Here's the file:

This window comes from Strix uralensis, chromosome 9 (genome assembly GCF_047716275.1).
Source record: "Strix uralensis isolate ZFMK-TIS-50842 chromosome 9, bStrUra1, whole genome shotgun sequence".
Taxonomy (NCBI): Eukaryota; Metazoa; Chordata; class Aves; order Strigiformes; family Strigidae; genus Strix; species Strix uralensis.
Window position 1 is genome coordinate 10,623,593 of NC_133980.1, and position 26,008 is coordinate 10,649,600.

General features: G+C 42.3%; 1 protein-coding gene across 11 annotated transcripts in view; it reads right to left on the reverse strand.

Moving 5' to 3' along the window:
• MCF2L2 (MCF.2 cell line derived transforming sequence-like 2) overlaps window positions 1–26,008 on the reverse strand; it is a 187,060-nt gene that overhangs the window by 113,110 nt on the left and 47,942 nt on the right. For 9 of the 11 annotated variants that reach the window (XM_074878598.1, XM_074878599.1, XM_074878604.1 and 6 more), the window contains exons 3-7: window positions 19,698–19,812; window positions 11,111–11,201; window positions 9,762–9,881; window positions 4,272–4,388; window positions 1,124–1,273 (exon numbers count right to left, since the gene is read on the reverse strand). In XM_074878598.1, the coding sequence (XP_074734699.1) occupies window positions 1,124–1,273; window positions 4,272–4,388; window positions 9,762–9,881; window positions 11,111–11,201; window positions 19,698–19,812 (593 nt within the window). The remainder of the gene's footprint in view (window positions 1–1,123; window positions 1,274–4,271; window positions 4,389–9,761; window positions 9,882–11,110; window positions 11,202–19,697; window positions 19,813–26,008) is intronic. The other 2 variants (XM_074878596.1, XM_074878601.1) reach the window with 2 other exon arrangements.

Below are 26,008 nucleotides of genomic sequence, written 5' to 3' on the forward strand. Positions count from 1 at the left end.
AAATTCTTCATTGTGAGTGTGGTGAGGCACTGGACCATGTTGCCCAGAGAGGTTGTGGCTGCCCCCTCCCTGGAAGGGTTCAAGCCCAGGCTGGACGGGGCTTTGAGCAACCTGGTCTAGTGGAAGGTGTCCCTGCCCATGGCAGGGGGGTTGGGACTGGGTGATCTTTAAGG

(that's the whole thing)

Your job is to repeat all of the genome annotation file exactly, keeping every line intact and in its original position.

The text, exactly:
This window comes from Strix uralensis, chromosome 9 (genome assembly GCF_047716275.1).
Source record: "Strix uralensis isolate ZFMK-TIS-50842 chromosome 9, bStrUra1, whole genome shotgun sequence".
Taxonomy (NCBI): Eukaryota; Metazoa; Chordata; class Aves; order Strigiformes; family Strigidae; genus Strix; species Strix uralensis.
Window position 1 is genome coordinate 10,623,593 of NC_133980.1, and position 26,008 is coordinate 10,649,600.

General features: G+C 42.3%; 1 protein-coding gene across 11 annotated transcripts in view; it reads right to left on the reverse strand.

Moving 5' to 3' along the window:
• MCF2L2 (MCF.2 cell line derived transforming sequence-like 2) overlaps window positions 1–26,008 on the reverse strand; it is a 187,060-nt gene that overhangs the window by 113,110 nt on the left and 47,942 nt on the right. For 9 of the 11 annotated variants that reach the window (XM_074878598.1, XM_074878599.1, XM_074878604.1 and 6 more), the window contains exons 3-7: window positions 19,698–19,812; window positions 11,111–11,201; window positions 9,762–9,881; window positions 4,272–4,388; window positions 1,124–1,273 (exon numbers count right to left, since the gene is read on the reverse strand). In XM_074878598.1, the coding sequence (XP_074734699.1) occupies window positions 1,124–1,273; window positions 4,272–4,388; window positions 9,762–9,881; window positions 11,111–11,201; window positions 19,698–19,812 (593 nt within the window). The remainder of the gene's footprint in view (window positions 1–1,123; window positions 1,274–4,271; window positions 4,389–9,761; window positions 9,882–11,110; window positions 11,202–19,697; window positions 19,813–26,008) is intronic. The other 2 variants (XM_074878596.1, XM_074878601.1) reach the window with 2 other exon arrangements.

Below are 26,008 nucleotides of genomic sequence, written 5' to 3' on the forward strand. Positions count from 1 at the left end.
AAATTCTTCATTGTGAGTGTGGTGAGGCACTGGACCATGTTGCCCAGAGAGGTTGTGGCTGCCCCCTCCCTGGAAGGGTTCAAGCCCAGGCTGGACGGGGCTTTGAGCAACCTGGTCTAGTGGAAGGTGTCCCTGCCCATGGCAGGGGGGTTGGGACTGGGTGATCTTTAAGG